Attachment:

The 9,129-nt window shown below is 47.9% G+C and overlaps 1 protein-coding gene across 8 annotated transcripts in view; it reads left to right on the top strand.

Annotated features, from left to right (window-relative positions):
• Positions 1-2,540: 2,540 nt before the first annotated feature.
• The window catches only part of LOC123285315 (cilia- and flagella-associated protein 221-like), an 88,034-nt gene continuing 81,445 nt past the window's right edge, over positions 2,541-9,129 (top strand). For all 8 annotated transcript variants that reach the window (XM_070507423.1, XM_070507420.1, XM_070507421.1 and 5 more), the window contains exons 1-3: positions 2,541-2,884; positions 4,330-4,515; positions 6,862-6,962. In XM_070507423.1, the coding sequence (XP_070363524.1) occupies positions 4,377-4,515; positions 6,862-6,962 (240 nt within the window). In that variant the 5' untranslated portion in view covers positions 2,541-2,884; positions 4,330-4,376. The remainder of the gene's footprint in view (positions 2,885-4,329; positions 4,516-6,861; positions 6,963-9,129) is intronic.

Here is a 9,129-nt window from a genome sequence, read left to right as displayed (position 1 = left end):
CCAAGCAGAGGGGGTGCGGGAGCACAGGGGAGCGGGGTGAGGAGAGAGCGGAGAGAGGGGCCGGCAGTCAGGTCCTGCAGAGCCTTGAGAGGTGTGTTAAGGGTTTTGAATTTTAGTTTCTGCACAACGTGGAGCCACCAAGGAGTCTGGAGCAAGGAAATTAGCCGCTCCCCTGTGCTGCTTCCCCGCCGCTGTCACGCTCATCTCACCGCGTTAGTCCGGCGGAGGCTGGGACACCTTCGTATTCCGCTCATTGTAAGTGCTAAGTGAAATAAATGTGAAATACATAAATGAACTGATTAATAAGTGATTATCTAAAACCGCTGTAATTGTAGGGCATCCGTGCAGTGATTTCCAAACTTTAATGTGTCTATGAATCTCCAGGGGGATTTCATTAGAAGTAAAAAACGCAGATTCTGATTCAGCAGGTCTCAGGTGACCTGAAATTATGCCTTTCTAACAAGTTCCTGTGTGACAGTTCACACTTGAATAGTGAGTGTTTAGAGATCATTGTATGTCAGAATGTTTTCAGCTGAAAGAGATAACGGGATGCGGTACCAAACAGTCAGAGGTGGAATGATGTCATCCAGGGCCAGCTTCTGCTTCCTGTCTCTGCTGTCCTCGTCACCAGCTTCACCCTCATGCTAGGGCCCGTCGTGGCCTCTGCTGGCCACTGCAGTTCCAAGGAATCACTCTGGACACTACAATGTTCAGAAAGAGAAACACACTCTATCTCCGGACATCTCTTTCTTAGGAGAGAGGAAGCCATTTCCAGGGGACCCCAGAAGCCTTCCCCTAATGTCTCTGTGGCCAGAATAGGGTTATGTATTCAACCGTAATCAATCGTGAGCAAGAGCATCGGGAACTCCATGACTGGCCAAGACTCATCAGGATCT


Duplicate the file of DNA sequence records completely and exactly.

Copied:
The 9,129-nt window shown below is 47.9% G+C and overlaps 1 protein-coding gene across 8 annotated transcripts in view; it reads left to right on the top strand.

Annotated features, from left to right (window-relative positions):
• Positions 1-2,540: 2,540 nt before the first annotated feature.
• The window catches only part of LOC123285315 (cilia- and flagella-associated protein 221-like), an 88,034-nt gene continuing 81,445 nt past the window's right edge, over positions 2,541-9,129 (top strand). For all 8 annotated transcript variants that reach the window (XM_070507423.1, XM_070507420.1, XM_070507421.1 and 5 more), the window contains exons 1-3: positions 2,541-2,884; positions 4,330-4,515; positions 6,862-6,962. In XM_070507423.1, the coding sequence (XP_070363524.1) occupies positions 4,377-4,515; positions 6,862-6,962 (240 nt within the window). In that variant the 5' untranslated portion in view covers positions 2,541-2,884; positions 4,330-4,376. The remainder of the gene's footprint in view (positions 2,885-4,329; positions 4,516-6,861; positions 6,963-9,129) is intronic.

Here is a 9,129-nt window from a genome sequence, read left to right as displayed (position 1 = left end):
CCAAGCAGAGGGGGTGCGGGAGCACAGGGGAGCGGGGTGAGGAGAGAGCGGAGAGAGGGGCCGGCAGTCAGGTCCTGCAGAGCCTTGAGAGGTGTGTTAAGGGTTTTGAATTTTAGTTTCTGCACAACGTGGAGCCACCAAGGAGTCTGGAGCAAGGAAATTAGCCGCTCCCCTGTGCTGCTTCCCCGCCGCTGTCACGCTCATCTCACCGCGTTAGTCCGGCGGAGGCTGGGACACCTTCGTATTCCGCTCATTGTAAGTGCTAAGTGAAATAAATGTGAAATACATAAATGAACTGATTAATAAGTGATTATCTAAAACCGCTGTAATTGTAGGGCATCCGTGCAGTGATTTCCAAACTTTAATGTGTCTATGAATCTCCAGGGGGATTTCATTAGAAGTAAAAAACGCAGATTCTGATTCAGCAGGTCTCAGGTGACCTGAAATTATGCCTTTCTAACAAGTTCCTGTGTGACAGTTCACACTTGAATAGTGAGTGTTTAGAGATCATTGTATGTCAGAATGTTTTCAGCTGAAAGAGATAACGGGATGCGGTACCAAACAGTCAGAGGTGGAATGATGTCATCCAGGGCCAGCTTCTGCTTCCTGTCTCTGCTGTCCTCGTCACCAGCTTCACCCTCATGCTAGGGCCCGTCGTGGCCTCTGCTGGCCACTGCAGTTCCAAGGAATCACTCTGGACACTACAATGTTCAGAAAGAGAAACACACTCTATCTCCGGACATCTCTTTCTTAGGAGAGAGGAAGCCATTTCCAGGGGACCCCAGAAGCCTTCCCCTAATGTCTCTGTGGCCAGAATAGGGTTATGTATTCAACCGTAATCAATCGTGAGCAAGAGCATCGGGAACTCCATGACTGGCCAAGACTCATCAGGATCT